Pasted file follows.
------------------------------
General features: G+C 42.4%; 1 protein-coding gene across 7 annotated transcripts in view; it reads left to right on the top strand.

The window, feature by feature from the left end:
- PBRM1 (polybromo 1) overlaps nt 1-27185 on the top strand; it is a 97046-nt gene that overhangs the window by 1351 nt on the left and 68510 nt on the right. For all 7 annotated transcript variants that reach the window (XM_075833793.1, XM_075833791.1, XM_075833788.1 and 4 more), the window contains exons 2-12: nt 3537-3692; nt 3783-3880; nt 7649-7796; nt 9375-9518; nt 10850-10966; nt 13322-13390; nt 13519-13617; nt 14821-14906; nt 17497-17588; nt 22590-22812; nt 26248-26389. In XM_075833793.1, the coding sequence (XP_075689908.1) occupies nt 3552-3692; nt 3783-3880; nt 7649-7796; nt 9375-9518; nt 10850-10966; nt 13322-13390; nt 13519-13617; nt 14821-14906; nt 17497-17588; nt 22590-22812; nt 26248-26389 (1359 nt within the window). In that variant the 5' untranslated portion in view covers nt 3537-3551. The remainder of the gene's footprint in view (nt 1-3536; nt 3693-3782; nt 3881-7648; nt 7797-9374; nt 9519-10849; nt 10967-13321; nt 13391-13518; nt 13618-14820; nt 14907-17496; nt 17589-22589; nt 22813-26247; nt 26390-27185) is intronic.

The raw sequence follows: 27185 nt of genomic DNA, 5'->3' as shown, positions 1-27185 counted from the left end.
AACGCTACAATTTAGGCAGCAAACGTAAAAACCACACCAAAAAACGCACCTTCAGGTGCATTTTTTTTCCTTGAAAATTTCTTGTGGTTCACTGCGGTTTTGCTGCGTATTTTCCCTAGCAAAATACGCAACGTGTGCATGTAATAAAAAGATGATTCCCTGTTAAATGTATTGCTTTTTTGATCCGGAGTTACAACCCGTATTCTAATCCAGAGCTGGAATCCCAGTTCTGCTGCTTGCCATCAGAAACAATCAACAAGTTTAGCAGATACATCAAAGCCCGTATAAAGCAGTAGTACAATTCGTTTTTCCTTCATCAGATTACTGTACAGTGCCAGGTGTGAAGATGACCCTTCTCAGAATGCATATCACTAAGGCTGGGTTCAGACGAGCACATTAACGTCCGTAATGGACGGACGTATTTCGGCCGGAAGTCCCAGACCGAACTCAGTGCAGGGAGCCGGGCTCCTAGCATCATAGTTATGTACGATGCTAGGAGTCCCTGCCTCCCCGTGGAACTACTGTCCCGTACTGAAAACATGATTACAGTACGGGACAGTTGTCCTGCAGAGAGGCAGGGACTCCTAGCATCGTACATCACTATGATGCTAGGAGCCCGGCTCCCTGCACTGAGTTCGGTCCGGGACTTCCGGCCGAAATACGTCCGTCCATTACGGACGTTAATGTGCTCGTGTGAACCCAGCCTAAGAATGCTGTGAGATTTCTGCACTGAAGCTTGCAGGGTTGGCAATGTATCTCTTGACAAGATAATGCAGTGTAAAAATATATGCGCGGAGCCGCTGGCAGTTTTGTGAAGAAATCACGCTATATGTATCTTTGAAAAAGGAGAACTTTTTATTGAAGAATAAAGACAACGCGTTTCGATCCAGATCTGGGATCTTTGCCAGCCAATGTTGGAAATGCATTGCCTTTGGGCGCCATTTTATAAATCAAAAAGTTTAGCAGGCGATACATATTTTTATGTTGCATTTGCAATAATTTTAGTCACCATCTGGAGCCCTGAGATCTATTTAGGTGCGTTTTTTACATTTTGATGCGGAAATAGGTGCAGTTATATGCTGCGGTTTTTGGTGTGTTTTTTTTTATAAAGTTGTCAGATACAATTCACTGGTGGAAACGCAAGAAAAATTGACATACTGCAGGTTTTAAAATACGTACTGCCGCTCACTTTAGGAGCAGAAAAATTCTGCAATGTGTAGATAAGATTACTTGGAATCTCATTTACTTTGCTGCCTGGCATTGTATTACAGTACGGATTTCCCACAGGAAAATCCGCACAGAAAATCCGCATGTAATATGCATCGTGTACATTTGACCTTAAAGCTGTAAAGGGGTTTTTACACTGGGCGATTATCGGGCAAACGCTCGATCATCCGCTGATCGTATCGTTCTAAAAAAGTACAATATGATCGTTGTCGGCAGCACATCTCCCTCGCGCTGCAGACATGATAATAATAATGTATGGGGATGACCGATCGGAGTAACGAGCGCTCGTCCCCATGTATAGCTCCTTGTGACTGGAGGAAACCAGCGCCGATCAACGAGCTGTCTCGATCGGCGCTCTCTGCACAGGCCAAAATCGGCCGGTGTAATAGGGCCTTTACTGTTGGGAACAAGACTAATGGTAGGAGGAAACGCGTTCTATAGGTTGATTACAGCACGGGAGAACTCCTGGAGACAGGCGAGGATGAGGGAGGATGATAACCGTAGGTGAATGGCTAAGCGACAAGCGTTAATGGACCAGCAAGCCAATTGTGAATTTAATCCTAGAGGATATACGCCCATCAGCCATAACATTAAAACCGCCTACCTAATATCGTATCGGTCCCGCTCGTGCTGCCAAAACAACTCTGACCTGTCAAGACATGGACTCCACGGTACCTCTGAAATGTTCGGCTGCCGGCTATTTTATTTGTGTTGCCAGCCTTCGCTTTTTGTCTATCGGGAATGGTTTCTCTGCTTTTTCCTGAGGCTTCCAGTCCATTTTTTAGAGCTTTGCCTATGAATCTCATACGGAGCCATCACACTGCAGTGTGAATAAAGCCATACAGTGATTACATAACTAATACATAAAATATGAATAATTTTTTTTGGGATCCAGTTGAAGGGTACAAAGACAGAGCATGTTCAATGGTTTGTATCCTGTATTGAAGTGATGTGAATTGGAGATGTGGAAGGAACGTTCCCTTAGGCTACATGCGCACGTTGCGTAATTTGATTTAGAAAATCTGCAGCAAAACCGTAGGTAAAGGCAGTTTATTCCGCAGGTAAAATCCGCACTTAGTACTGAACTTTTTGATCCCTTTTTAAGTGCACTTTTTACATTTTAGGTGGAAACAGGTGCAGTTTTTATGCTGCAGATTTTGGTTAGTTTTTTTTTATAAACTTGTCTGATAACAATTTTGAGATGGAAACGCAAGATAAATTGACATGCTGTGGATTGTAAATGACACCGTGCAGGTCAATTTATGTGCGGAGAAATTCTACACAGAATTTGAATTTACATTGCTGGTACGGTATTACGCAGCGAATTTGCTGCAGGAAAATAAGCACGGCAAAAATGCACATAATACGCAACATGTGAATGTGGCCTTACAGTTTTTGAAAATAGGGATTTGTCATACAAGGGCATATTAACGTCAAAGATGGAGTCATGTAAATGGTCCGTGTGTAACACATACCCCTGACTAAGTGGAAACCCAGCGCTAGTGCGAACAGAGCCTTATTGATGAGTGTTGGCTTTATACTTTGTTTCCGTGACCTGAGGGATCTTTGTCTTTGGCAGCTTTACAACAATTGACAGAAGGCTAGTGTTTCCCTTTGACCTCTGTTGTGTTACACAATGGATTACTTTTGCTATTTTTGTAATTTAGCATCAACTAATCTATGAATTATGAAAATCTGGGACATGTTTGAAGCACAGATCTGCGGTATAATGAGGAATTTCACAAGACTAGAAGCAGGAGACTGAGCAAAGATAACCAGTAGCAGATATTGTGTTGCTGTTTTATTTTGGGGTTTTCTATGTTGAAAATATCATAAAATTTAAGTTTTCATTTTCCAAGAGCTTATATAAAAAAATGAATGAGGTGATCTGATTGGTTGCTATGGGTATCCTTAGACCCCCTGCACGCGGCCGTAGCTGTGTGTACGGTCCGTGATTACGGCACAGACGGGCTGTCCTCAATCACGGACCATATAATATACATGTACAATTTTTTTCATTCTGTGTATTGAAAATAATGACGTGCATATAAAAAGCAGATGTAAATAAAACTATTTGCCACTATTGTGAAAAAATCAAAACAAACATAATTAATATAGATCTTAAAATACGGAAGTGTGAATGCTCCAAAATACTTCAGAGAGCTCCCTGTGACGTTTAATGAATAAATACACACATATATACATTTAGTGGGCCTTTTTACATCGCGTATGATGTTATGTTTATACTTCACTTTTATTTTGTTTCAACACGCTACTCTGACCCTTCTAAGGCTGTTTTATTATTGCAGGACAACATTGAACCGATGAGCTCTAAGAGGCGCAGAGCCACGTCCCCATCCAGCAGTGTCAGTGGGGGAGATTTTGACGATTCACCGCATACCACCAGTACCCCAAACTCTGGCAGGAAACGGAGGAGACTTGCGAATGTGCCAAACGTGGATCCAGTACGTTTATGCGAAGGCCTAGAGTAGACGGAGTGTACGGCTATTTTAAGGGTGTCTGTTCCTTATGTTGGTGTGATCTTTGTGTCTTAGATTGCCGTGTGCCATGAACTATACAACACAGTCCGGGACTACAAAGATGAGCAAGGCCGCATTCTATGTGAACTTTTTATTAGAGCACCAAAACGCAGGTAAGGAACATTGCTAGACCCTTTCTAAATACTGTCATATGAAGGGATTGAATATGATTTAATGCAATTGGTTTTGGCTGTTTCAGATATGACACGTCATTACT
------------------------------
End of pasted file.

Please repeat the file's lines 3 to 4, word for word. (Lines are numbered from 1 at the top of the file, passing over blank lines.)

- PBRM1 (polybromo 1) overlaps nt 1-27185 on the top strand; it is a 97046-nt gene that overhangs the window by 1351 nt on the left and 68510 nt on the right. For all 7 annotated transcript variants that reach the window (XM_075833793.1, XM_075833791.1, XM_075833788.1 and 4 more), the window contains exons 2-12: nt 3537-3692; nt 3783-3880; nt 7649-7796; nt 9375-9518; nt 10850-10966; nt 13322-13390; nt 13519-13617; nt 14821-14906; nt 17497-17588; nt 22590-22812; nt 26248-26389. In XM_075833793.1, the coding sequence (XP_075689908.1) occupies nt 3552-3692; nt 3783-3880; nt 7649-7796; nt 9375-9518; nt 10850-10966; nt 13322-13390; nt 13519-13617; nt 14821-14906; nt 17497-17588; nt 22590-22812; nt 26248-26389 (1359 nt within the window). In that variant the 5' untranslated portion in view covers nt 3537-3551. The remainder of the gene's footprint in view (nt 1-3536; nt 3693-3782; nt 3881-7648; nt 7797-9374; nt 9519-10849; nt 10967-13321; nt 13391-13518; nt 13618-14820; nt 14907-17496; nt 17589-22589; nt 22813-26247; nt 26390-27185) is intronic.

The raw sequence follows: 27185 nt of genomic DNA, 5'->3' as shown, positions 1-27185 counted from the left end.